Epigenetics: Tracing the health
 of embryos through the generations

     Many livestock experts are prone to pontificate on the importance of  the first 60 days of a calf’s life.  They claim a calf’s highest genomic potential is the day it is born  and it has 60 days to reach its full genetic potential.  They are right, of course, but it is also helpful to take a look backward in time and examine previous generational factors influencing a calf’s health at birth.   

     Epigenetics is the study of changes produced in genetic expression without changes in the underlying genes or DNA sequence.  The genes are like switches that can be turned on or off by diet, toxins, stress, behavior, and other factors. These changes — both good and bad —  can be inherited by future generations.  If you think of a computer as a collection of genes (hardware), then epigenetics would be the computer program (software) that runs the computer.

     In light of the above, the health of a calf at birth is the end result of a series of events beginning at least a generation ago —and possibly as far  back as three or four generation. 

     Simply put,  this newborn calf was a dormant ovum in its mother’s immature ovary when its mother was an unborn calf in its mothers uterus, who was, in turn, a calf in its dam’s uterus, and so on back through several generations.  (See chart)   Anything you do or don’t do for the mother cow will affect future generations of her offspring.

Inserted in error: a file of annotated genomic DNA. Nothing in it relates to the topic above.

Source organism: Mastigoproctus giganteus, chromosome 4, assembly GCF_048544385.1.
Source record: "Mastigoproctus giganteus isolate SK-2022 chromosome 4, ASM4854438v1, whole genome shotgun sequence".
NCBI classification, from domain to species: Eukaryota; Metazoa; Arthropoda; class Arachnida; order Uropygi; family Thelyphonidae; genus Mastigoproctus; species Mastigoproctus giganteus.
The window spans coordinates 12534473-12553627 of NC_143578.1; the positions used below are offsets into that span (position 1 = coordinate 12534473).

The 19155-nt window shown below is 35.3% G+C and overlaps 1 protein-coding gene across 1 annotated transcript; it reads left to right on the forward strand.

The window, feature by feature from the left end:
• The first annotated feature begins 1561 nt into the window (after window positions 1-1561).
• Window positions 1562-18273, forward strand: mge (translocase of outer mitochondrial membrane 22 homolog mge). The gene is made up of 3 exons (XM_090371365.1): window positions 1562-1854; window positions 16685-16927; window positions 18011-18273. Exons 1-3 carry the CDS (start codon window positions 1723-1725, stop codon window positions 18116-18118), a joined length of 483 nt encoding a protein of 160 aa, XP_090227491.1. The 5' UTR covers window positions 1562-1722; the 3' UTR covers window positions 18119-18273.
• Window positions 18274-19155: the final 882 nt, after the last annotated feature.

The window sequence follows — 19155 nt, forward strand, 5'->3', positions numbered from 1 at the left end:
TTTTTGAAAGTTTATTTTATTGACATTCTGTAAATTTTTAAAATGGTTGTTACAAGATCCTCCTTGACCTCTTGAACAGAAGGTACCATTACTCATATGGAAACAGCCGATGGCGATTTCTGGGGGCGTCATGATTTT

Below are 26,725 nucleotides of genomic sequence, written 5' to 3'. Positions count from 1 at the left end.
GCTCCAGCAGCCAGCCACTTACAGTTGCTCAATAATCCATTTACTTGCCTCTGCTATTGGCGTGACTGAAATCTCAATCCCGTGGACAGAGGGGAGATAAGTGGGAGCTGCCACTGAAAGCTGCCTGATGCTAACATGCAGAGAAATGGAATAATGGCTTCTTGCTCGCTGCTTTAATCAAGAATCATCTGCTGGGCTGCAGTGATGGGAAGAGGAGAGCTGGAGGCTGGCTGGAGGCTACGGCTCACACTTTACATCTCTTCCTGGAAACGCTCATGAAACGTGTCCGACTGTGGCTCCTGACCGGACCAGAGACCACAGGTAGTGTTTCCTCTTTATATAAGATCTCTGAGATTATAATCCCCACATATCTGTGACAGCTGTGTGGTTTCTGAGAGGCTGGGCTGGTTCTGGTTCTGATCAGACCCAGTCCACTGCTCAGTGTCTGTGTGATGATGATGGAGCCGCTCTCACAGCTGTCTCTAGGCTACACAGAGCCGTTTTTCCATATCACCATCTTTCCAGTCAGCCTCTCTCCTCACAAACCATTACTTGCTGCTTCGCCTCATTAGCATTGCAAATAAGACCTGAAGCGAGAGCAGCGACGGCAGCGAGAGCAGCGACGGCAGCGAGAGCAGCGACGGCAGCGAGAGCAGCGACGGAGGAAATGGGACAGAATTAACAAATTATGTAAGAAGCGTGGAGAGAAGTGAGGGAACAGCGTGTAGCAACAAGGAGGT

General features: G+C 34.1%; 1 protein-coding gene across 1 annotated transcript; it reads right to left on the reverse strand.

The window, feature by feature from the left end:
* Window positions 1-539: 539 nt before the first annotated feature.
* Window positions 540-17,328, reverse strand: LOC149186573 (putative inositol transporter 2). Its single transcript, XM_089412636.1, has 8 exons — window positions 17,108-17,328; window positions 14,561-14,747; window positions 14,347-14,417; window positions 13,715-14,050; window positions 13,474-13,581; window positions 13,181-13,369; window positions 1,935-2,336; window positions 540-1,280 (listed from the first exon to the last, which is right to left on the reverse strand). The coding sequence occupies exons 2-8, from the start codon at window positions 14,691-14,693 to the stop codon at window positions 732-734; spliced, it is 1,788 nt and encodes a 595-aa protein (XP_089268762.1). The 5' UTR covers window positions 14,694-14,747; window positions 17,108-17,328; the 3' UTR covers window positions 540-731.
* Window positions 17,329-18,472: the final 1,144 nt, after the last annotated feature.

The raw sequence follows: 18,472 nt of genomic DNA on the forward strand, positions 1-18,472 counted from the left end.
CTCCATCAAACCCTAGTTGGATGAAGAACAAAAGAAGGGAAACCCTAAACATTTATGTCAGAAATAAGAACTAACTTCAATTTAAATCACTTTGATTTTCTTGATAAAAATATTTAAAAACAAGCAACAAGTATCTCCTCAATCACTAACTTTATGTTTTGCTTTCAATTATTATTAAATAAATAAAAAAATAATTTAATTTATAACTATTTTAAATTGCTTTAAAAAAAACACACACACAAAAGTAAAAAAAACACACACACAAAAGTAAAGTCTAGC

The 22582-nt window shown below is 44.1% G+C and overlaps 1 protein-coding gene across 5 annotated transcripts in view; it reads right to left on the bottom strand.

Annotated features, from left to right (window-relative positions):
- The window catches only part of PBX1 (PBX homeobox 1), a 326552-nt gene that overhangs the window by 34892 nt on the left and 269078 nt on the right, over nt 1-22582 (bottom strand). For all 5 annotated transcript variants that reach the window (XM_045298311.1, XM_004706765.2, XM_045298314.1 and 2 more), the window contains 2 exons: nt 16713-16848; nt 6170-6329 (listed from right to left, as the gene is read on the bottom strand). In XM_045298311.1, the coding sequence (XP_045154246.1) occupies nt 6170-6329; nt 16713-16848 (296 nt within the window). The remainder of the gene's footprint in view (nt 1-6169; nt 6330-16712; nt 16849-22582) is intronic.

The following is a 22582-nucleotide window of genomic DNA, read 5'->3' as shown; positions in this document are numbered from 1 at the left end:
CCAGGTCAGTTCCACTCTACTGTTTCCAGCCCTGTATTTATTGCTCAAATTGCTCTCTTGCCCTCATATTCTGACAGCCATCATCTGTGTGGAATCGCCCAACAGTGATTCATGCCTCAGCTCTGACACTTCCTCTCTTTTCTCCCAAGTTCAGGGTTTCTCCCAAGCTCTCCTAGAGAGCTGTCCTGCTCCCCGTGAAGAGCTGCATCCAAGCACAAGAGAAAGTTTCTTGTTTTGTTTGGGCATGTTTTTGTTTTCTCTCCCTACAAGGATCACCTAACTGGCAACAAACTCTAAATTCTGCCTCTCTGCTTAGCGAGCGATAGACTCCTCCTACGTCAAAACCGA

One real-life example of epigenetics is the better health and production seen in dairy cattle a generation or two after switching to organic. Nutritious, toxin free organic crops affects genetic expression in a positive way.

     Applied to humans, “. . . if you are of reproductive age, what you eat, drink, breathe or experience can affect the health of your great-grandchildren in the same ay that  as you may be experiencing the effects — good or bad — of your great-grandparents experiences and environment.”

     You can’t change the past but you can use epigenetic principles to manage the diet and environment of your animals  to insure optimum genetic expression. 

     Providing adequate, balanced minerals to all breeding animals, at all times, is the keystone to good nutrition and to the preservation and improvement of genetic expression for future generations.